Many of us are aware of the word “counterfeit” since it is prevalent nowadays in each and every corner of the market of any economy. For those who are still in the dark, Counterfeiting is unauthorized replication and wrong imitation of a genuine product/mark with intent to deceive the consumer and trade upon the goodwill of the original product. Unfortunately, counterfeiting has become a part and parcel in our daily lives and shopping that genuine products/goods have taken a back seat and fake products have been in the limelight either intentionally or unintentionally. As per OECD/EUIPO’s estimates of international trade in counterfeit and pirated goods, the value of trade in counterfeit and pirated goods could reach $991 Billion by 2022.
According to another report by the OECD and the EU’s Intellectual Property Office, the majority of fake goods picked up in customs checks originate in mainland China and Hong Kong. Other major points of origin include the United Arab Emirates, Turkey, Singapore, Thailand and India. Not to forget our own Indian economy where goods are so replicated in every corner of the markets of both metro and non-metro cities to the original genuine brands that even an average buyer with fair acumen can be deceived and lead to buying fake products which are of substandard quality and low-priced.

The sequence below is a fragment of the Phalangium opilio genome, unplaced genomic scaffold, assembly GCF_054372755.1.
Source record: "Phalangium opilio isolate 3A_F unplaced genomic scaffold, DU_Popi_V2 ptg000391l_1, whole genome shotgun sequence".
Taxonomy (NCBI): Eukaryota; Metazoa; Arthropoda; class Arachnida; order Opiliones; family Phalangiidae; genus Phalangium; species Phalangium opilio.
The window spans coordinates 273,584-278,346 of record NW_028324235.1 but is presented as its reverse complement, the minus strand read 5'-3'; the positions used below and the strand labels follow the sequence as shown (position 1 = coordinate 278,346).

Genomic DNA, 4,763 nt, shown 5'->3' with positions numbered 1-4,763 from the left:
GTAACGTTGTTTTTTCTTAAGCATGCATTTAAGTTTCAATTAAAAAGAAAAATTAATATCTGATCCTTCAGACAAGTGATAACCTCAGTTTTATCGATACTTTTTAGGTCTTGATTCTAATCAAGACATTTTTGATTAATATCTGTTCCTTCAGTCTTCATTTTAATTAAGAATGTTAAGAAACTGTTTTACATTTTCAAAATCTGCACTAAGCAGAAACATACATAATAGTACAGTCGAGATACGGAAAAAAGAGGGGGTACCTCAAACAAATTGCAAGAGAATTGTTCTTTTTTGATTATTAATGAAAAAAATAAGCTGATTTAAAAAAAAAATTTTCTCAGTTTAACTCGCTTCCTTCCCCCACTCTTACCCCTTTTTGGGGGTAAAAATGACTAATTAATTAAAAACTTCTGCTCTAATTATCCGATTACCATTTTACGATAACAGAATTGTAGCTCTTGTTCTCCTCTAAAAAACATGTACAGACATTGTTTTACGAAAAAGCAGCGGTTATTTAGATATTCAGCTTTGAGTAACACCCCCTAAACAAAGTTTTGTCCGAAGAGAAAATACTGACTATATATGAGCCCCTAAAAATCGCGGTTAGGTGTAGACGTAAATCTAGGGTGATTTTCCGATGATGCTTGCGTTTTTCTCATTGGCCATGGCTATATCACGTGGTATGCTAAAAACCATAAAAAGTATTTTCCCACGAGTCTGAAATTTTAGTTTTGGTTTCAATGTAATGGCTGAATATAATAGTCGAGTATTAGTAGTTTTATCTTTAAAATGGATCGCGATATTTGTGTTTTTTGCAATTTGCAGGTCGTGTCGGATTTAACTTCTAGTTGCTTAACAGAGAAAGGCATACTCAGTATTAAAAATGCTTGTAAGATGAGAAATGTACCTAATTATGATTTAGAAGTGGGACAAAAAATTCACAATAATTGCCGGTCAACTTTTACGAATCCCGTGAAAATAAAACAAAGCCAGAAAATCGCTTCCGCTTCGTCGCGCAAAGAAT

“Fake products and counterfeiting is inversely proportional to the growth of any economy”. With increasing trend of low-cost counterfeit goods, companies are at the verge of losing their hard earned goodwill and have been on their toes to invest more expenses on tracing the infringers. On the other hand, the businesses whose products are pirated and counterfeit have been at the advantage and secure illicit gains by deceiving public at large and alluring the consumers to deceive that there exist a nexus with the original brand owner. However, there is still a product liability upon them from defective and sub-standard products. We have even noticed that counterfeit goods are not just restricted to luxury items but are prevalent in our day to day items (consumer goods). It is just unimaginable how much loss and hazard counterfeit goods can cause to a well-being of an individual particularly in the pharma sector.
To tackle with this menace, various anti-counterfeiting measures have come into force, including but not limited to trademark investigations, market surveys, raids, seizure of counterfeit goods in bulk. However, it is also important that the buyer should be equally aware of these mal practices and be cautious while purchasing a product especially when it is at low priced compared to the original brand.
SOURCES: https://www.oecd.org/ https://iccwbo.org The Economic Impact of Counterfeiting and Piracy
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